TAOS – Lawyers for three of the defendants arrested at a remote Taos County compound earlier this month have filed motions to dismiss the child abuse charges against them, arguing that prosecutors missed a crucial deadline.
The dismissal motions were filed by lawyers for Lucas Morton, 40, Subhanah Wahhaj, 35, and Hujrah Wahhaj, 37. The lawyers say that prosecutors missed a 10-day deadline to hold preliminary hearings for the incarcerated defendants to determine if there is sufficient “probable cause” to proceed to trial, and that the child abuse charges therefore should be dismissed.
During the Aug. 3 raid of the ramshackle compound, officers found 11 children ages 1 to 15 who they say appeared to be malnourished. Each of five adults arrested after the raid faces 11 counts of felony child abuse.
The two other compound defendants, Siraj Ibn Wahhaj and Jany Leveille, both 35, have been in different legal situations. Leveille, a native of Haiti, was turned over to immigration authorities, who say she has lived in the U.S. illegally for 20 years. Siraj Ibn Wahhaj was being held under warrants out of Georgia for the alleged kidnapping of his 3-year-old son, Abdul-Ghani Wahhaj, in December.
Child remains found on the compound have been identified as those of the missing boy. The Taos district attorney is waiting on determination of cause of the death before filing any charges in the death.
Officials said Thursday that Georgia is no longer seeking extradition of Siraj Ibn Wahhaj. That means he now faces the same conditions of release as Morton, Subhanah Wahhaj and Hujrah Wahhaj. They can get out of jail if they have places to stay – under a controversial decision by District Court Judge Sarah Backus last week – but all of the defendants have remained in custody, because they can’t find local accommodations.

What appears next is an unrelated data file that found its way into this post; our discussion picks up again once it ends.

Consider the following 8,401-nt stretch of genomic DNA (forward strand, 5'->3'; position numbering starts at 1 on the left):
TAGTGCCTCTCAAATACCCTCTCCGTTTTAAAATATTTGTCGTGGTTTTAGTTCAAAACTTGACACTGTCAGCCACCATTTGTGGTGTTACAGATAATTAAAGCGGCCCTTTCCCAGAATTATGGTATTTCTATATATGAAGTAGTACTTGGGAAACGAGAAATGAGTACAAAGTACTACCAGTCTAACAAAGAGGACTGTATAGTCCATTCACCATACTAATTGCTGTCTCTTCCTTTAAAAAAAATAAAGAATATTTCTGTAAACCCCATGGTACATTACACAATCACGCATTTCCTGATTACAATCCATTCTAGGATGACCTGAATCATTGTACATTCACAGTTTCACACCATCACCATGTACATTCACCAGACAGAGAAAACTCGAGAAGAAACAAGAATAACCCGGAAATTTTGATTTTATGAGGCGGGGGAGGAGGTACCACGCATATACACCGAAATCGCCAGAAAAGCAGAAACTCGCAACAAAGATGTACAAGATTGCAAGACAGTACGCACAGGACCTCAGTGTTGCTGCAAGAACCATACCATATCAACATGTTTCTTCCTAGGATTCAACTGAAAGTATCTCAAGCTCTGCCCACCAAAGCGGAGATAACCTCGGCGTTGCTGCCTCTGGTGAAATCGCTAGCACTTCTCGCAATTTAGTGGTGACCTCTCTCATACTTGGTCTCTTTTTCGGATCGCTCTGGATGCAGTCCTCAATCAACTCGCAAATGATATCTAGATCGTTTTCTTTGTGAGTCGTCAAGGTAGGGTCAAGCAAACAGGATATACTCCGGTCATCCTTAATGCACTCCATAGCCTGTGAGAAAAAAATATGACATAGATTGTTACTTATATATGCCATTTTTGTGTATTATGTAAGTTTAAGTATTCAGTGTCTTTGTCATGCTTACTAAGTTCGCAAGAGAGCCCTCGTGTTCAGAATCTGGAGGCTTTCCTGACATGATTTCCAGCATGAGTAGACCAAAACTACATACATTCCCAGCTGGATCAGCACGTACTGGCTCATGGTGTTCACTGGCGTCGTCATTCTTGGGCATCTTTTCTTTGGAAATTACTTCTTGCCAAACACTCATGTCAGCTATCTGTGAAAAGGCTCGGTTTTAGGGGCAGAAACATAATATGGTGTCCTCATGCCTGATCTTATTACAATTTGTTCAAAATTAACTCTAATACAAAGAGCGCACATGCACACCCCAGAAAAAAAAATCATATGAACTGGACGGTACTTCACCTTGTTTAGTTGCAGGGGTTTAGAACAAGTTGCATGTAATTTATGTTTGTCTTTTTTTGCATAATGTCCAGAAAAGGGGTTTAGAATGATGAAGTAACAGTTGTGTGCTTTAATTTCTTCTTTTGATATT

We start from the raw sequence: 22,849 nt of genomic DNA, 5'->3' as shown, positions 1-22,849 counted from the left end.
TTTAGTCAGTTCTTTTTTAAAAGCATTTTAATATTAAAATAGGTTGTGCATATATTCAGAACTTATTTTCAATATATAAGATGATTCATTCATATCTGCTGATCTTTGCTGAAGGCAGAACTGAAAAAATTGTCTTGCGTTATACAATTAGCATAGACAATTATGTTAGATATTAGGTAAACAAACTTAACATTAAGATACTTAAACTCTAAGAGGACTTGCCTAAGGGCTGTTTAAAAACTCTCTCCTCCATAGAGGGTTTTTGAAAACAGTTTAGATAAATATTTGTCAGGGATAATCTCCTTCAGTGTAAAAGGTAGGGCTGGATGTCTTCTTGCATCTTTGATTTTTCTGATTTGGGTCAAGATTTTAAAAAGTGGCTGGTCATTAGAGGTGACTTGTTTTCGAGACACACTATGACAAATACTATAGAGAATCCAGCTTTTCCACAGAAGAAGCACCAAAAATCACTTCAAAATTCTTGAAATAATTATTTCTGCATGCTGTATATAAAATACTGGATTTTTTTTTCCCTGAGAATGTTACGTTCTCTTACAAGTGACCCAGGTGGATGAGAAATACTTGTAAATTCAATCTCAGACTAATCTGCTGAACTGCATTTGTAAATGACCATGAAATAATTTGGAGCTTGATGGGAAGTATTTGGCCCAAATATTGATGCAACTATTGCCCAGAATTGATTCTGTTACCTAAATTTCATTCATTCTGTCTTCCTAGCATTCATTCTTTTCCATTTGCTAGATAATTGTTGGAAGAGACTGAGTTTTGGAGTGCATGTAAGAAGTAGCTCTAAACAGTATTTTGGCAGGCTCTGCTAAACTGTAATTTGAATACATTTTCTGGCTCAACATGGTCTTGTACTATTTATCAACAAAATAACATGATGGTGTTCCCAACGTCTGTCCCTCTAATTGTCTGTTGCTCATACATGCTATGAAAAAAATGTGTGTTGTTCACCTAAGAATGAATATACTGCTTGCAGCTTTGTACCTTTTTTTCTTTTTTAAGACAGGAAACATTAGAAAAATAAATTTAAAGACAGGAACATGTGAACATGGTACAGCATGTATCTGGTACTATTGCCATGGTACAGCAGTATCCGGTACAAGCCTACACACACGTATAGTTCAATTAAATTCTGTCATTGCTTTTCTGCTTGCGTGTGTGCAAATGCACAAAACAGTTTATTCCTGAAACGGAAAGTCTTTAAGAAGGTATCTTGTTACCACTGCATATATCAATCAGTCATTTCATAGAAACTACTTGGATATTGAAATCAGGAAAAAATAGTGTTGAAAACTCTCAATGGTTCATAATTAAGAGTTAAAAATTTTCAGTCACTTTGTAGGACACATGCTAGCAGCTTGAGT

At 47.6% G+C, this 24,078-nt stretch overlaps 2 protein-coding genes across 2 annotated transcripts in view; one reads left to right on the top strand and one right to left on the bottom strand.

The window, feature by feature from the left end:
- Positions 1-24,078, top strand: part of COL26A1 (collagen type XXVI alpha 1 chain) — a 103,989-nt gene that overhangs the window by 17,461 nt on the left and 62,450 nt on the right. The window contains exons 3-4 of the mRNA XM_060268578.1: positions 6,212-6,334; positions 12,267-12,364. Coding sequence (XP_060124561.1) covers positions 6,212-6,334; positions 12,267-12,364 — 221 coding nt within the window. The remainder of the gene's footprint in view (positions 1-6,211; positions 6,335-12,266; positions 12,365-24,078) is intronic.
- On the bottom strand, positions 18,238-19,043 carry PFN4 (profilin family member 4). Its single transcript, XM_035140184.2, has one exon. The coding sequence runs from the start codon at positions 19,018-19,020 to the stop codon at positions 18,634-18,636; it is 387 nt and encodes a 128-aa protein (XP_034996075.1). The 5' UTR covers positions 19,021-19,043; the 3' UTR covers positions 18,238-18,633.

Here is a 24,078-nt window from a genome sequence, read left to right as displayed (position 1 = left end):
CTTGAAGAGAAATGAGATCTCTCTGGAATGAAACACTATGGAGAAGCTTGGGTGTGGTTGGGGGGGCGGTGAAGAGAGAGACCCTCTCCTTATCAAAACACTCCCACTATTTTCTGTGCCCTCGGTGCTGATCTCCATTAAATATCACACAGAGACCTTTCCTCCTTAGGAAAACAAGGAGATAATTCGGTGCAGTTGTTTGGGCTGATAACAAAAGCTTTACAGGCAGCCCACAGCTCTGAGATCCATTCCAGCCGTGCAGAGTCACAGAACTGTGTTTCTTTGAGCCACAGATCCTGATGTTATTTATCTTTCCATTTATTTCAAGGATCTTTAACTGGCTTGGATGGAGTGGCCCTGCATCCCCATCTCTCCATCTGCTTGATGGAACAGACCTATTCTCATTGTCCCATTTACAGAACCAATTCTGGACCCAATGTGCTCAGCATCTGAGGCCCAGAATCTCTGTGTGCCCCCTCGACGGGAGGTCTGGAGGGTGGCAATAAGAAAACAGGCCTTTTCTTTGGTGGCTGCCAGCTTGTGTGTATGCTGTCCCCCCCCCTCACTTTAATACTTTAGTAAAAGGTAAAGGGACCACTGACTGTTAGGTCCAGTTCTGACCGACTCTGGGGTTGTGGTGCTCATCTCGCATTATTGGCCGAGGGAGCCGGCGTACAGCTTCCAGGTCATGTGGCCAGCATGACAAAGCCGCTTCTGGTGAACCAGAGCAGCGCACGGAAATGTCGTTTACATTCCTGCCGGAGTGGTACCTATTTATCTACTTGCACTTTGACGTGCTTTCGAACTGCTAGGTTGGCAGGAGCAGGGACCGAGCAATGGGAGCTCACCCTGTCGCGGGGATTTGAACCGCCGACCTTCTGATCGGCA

In one of the motions to dismiss the child abuse charges because of prosecution delays, Megan Mitsunaga, attorney for Subhanah Wahhaj, wrote: “Defendant has not caused delay in her case, as Defendant has requested no continuances and Defendant remains in jail. It is the State’s responsibility to transport Defendant for prosecution and timely (sic) to commence the hearing when she is in the custody of the State.”
Tom Clark, Siraj Ibn Wahhaj’s attorney, said Thursday that he planned to file a similar motion to dismiss.
There was no comment from the District Attorney’s Office.
In another development Thursday, a magistrate judge rescinded $5,000 cash-only bonds for Morton and Subhanah Wahhaj that had been imposed for criminal trespassing citations
Mitsunaga and Morton’s attorney, Aleksander Kostich, argued that for a judge to set bail on a trespassing charge, the Taos County Sheriff’s Office had to file a sworn affidavit that includes probable cause. Instead, the citations were issued on traffic tickets, but with “Non-Traffic” written on top by hand. The citations do say that the defendants had been asked to leave the compound site by the property owner.
“You can’t arrest someone on a criminal charge with a traffic citation,” Kostich said in court. “This is absolutely insufficient and fatally flawed under the law of New Mexico.” Ortega changed the bond to a $5,000 unsecured appearance bond, meaning the two defendants have to pay only if they are found to have violated any conditions of release.
Prosecutors maintain the defendants are dangerous, partly based on statements from compound children who say they were being trained for armed attacks on corrupt educational and government institutions that would be identified by Siraj Ibn Wahhaj’s dead son when he was resurrected as Jesus. An appeal of Judge Backus’ decision to allow the defendants out of jail is expected.